Leg 2 (Fig. 4A). Coxa small, basis transversely elongated. Basis with outer seta. Endopod three-segmented, longer than exopod, exopod reaching midlength of third endopodal segment. Exopod three-segmented, with spinules on outer margins of third segment and spinules at insertion of spines on first and second segments.

Leg 3 (Fig. 4B). Coxa, basis, and relative length of endopodal and exopodal rami as in leg 2. Endopod and exopod three-segmented.

Leg 4 (Fig. 4C). Coxa and basis as in leg 3. Exopod three-segmented, third segment with 8 setal elements. Insertion points of exopodal spines and outer margins of second and third exopodal segments with rows of spinules. Endopod three-segmented, slightly longer than exopod, outer margins of segments ornamented with rows of short spinules.

Armature of swimming legs 1-4 as in Table 1.

Leg 5 (Fig. 3E) exopod and baseoendopod separated. Baseoendopod bearing single inner seta. External seta long, borne on elongate cylindrical lobe of baseoendopod reaching half the length of exopodal lobe. Exopodite slender, with 5 setal elements (I-V) (sensu Wells 2007), two inserted on inner margin (I, II), three (III-V) distal. Elements I-III represented by stout, distally pinnate setae, elements IV and V represented by equally long slender setae.

Male: Unknown.

Figure 4.

Peltidium nayarit sp. n., adult female from Playa Careyeros, Nayarit, Mexican Pacific. A leg 2 B leg 3 C leg 4. Scales bars: A–C=100 μm.

Table 1.

Armature of swimming legs 1-4 (spines in Roman numerals, setae in Arabic) of Peltidium nayarit sp. n. Sequence follows external to internal positions.

basis endopod exopod
leg 1 1-1 0-I; 2, I 1-0;1-1; 1, II
leg 2 1-0 0-1;0-2;II, 1, 2 I-0;I-1;III, I, 1, 2
leg 3 1-0 0-1;0-2;II, 1, 2 I-0;I-1;III, 1, 2
leg 4 1-0 0-1;0, 2;2, 2 I-1; I-1; III, I, 1, 3

The available keys to the species of Peltidium include those by Nicholls (1941), Lang (1948), and Wells (2007); when following the latter work, our specimens from Nayarit key down to a couplet leading to either Peltidium nichollsi Geddes, 1968 or Peltidium lerneri Geddes, 1968, both from the Bahamas. These species share the following characters with Peltidium nayarit sp. n.: female leg 5 with separate exopod and baseoendopod with 5 setae borne on distal and inner edges only; leg 1 with two-segmented endopod, distal endopodal segment with three setal elements; the number of setae on the distal endopodal segment of legs 2-4 is 3:5:4. The new species differs from these two Bahamian species in several characters, as follows. It diverges from Peltidium nichollsi in having a sharper frontal protuberance of the cephalosome and a longer cephalosome (length/width ratio= 1.26 vs. 1.43 in Peltidium nayarit sp. n.). In the new species the outer basipodal seta of leg 1 is slender, inserted on the proximal half of segment, whereas this seta is stouter, shorter, and borne on the distal half of the basipod in Peltidium nichollsi. The setal elements of both the exopod and endopod of leg 1 differ in these two species. The third exopodal segment Peltidium nichollsi bears two strong, stout subdistal elements in addition to the pair of terminal claws (Geddes 1968, fig. 6B) vs. a single slender seta in Peltidium nayarit sp. n. (Fig. 3D) and the terminal claws are equally long in Peltidium nichollsi, whereas the inner claw is about twice as long as the outer one in the new species. In Peltidium nichollsi the three distal elements of the second endopodal segment have different lengths, whereas these elements are equally long in Peltidium nayarit sp. n. Both species share the presence of one modified seta on the antennary exopod, but in Peltidium nichollsi only the tip of the seta is irregularly pectinate (Geddes 1968, fig. 7B), whereas in the new species this seta is regularly pectinate almost its entire length (see detail in Fig. 2C). Another species with a distally pectinate exopodal seta is Peltidium maldivianum Sewell, 1940, but it differs in characters of leg 1 and leg 5 from both Peltidium nichollsi (see Wells 2007) and Peltidium nayarit sp. n. The armature of leg 5 is also different between the new species and Peltidium nichollsi. In the latter, setae I and II are heavily pectinate (Geddes 1968, fig. 7G), they are also clearly shorter than setal elements III and V, and seta IV is shorter than elements III and V. In the new species elements I-III are not heavily pectinate but lightly spinulose (Fig. 3E), element II is longest and seta IV is almost as long as seta V.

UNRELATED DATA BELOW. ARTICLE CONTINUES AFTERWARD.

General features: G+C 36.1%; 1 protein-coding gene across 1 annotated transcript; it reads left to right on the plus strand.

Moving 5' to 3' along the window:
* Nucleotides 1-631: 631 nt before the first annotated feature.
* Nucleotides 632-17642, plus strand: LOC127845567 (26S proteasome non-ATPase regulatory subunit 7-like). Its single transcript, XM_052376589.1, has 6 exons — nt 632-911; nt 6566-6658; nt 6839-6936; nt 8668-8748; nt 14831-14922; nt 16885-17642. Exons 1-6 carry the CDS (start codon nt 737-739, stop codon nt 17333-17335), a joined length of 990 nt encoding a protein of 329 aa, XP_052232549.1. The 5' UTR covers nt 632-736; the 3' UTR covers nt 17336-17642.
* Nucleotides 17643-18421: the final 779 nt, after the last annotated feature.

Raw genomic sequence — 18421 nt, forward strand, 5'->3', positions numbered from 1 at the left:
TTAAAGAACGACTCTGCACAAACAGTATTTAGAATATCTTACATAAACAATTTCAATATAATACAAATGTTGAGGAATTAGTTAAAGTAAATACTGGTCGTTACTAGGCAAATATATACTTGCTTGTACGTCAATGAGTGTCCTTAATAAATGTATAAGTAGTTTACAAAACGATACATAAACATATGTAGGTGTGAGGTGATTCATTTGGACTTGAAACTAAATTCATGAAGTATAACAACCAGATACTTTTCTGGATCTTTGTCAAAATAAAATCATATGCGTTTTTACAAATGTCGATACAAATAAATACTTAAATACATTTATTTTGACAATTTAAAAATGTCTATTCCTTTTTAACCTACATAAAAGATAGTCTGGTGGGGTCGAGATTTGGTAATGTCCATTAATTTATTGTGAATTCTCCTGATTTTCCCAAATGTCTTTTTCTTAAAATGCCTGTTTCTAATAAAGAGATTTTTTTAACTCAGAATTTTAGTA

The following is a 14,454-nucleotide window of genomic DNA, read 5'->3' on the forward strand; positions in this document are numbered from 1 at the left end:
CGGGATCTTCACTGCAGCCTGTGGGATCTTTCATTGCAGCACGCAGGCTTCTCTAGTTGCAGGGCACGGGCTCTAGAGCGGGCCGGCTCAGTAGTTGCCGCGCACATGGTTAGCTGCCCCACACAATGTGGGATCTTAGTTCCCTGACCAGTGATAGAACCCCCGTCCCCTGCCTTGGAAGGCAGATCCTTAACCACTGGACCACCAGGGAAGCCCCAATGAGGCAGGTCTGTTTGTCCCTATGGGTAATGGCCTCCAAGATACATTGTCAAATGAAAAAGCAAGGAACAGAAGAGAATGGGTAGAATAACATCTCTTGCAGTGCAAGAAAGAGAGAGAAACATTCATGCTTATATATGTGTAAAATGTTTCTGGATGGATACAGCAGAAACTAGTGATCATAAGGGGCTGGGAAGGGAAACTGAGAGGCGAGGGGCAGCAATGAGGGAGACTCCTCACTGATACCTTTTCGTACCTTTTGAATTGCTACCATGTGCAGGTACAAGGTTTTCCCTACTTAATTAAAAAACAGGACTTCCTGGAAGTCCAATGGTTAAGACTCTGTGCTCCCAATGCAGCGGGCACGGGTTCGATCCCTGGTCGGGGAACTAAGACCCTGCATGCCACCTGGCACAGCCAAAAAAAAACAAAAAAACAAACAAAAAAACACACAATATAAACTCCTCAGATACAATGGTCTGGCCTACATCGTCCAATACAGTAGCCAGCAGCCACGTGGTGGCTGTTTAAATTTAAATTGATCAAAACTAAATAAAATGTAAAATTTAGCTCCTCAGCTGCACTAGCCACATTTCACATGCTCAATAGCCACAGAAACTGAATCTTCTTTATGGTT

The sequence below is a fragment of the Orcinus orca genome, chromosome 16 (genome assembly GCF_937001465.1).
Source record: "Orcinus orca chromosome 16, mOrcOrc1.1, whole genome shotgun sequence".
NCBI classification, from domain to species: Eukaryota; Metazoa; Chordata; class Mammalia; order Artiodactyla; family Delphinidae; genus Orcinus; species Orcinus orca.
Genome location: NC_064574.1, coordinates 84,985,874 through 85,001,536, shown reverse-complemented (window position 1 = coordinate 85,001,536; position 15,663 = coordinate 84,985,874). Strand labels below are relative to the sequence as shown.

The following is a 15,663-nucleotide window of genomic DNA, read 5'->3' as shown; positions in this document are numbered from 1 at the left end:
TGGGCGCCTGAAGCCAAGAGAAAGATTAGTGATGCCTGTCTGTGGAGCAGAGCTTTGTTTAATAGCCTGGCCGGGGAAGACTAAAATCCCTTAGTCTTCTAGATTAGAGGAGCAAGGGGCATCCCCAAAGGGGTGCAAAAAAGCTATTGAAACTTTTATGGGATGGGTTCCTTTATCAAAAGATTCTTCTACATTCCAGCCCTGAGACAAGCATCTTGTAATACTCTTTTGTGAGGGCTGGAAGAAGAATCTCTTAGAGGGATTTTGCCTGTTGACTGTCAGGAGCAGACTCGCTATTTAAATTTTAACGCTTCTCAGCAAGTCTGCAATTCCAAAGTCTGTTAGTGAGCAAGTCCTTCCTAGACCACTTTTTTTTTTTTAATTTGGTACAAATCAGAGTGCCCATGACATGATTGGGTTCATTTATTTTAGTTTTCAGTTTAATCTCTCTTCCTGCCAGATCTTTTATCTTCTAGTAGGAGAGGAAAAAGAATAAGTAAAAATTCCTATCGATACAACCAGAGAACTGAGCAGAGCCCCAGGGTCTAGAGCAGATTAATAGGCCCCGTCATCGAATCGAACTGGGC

The new species can be distinguished from Peltidium lerneri by the armature of leg 1. In Peltidium lerneri the exopodal claws are subequally long, whereas the inner is twice as long as the outer one in Peltidium nayarit sp. n. In addition, the inner spiniform seta of the second endopodal segment is clearly shorter than the other two setae vs. an equal length of the three elements in the new species. Also, as indicated by Wells (2007), in Peltidium lerneri the shape of the first endopodal segment is quadrate (Geddes 1968, fig. 8C), with straight outer margin and inner margin only slightly convex; this character allows distinction from the globose (i.e. both margins of segment convex) condition present in both Peltidium nichollsi and Peltidium nayarit sp. n. The middle of the three antennary exopodal setae is the longest in Peltidium lerneri (Geddes 1968, fig. 9B), but the corresponding seta is the shortest in the new species (Fig. 2C). Most importantly, the female leg 5 is different in these two species. In Peltidium lerneri setal element IV is very reduced, about 1/3 as long as adjacent seta V (Geddes 1968, fig. 8G), whereas the same element is as long as seta V in the new species (Fig. 3E). A reduced seta IV is also present in Peltidium proximum Nicholls, 1941 (Nicholls 1941). Also, the exopodal lobe is clearly shorter in Peltidium lerneri (length/width ratio=1.8) (Geddes 1968, fig. 8G) than it is in Peltidium nayarit sp. n., which is an elongate, slender structure (L/W ratio=4.14).